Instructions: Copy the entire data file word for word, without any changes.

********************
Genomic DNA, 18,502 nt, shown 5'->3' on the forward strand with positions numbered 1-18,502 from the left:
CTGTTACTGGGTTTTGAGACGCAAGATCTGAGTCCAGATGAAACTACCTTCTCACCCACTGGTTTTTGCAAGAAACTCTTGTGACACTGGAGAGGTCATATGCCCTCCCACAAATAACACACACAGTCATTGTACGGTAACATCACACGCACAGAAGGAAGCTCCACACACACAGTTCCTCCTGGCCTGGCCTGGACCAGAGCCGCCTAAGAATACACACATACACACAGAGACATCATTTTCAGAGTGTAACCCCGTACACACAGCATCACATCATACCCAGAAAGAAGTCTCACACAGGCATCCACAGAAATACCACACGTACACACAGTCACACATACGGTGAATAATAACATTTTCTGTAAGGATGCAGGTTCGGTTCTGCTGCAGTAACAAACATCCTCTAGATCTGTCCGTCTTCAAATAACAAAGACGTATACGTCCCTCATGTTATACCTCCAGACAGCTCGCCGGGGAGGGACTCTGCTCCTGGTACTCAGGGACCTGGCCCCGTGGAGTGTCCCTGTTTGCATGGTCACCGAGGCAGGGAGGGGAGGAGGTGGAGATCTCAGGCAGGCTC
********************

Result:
Genomic DNA, 18,502 nt, shown 5'->3' on the forward strand with positions numbered 1-18,502 from the left:
CTGTTACTGGGTTTTGAGACGCAAGATCTGAGTCCAGATGAAACTACCTTCTCACCCACTGGTTTTTGCAAGAAACTCTTGTGACACTGGAGAGGTCATATGCCCTCCCACAAATAACACACACAGTCATTGTACGGTAACATCACACGCACAGAAGGAAGCTCCACACACACAGTTCCTCCTGGCCTGGCCTGGACCAGAGCCGCCTAAGAATACACACATACACACAGAGACATCATTTTCAGAGTGTAACCCCGTACACACAGCATCACATCATACCCAGAAAGAAGTCTCACACAGGCATCCACAGAAATACCACACGTACACACAGTCACACATACGGTGAATAATAACATTTTCTGTAAGGATGCAGGTTCGGTTCTGCTGCAGTAACAAACATCCTCTAGATCTGTCCGTCTTCAAATAACAAAGACGTATACGTCCCTCATGTTATACCTCCAGACAGCTCGCCGGGGAGGGACTCTGCTCCTGGTACTCAGGGACCTGGCCCCGTGGAGTGTCCCTGTTTGCATGGTCACCGAGGCAGGGAGGGGAGGAGGTGGAGATCTCAGGCAGGCTC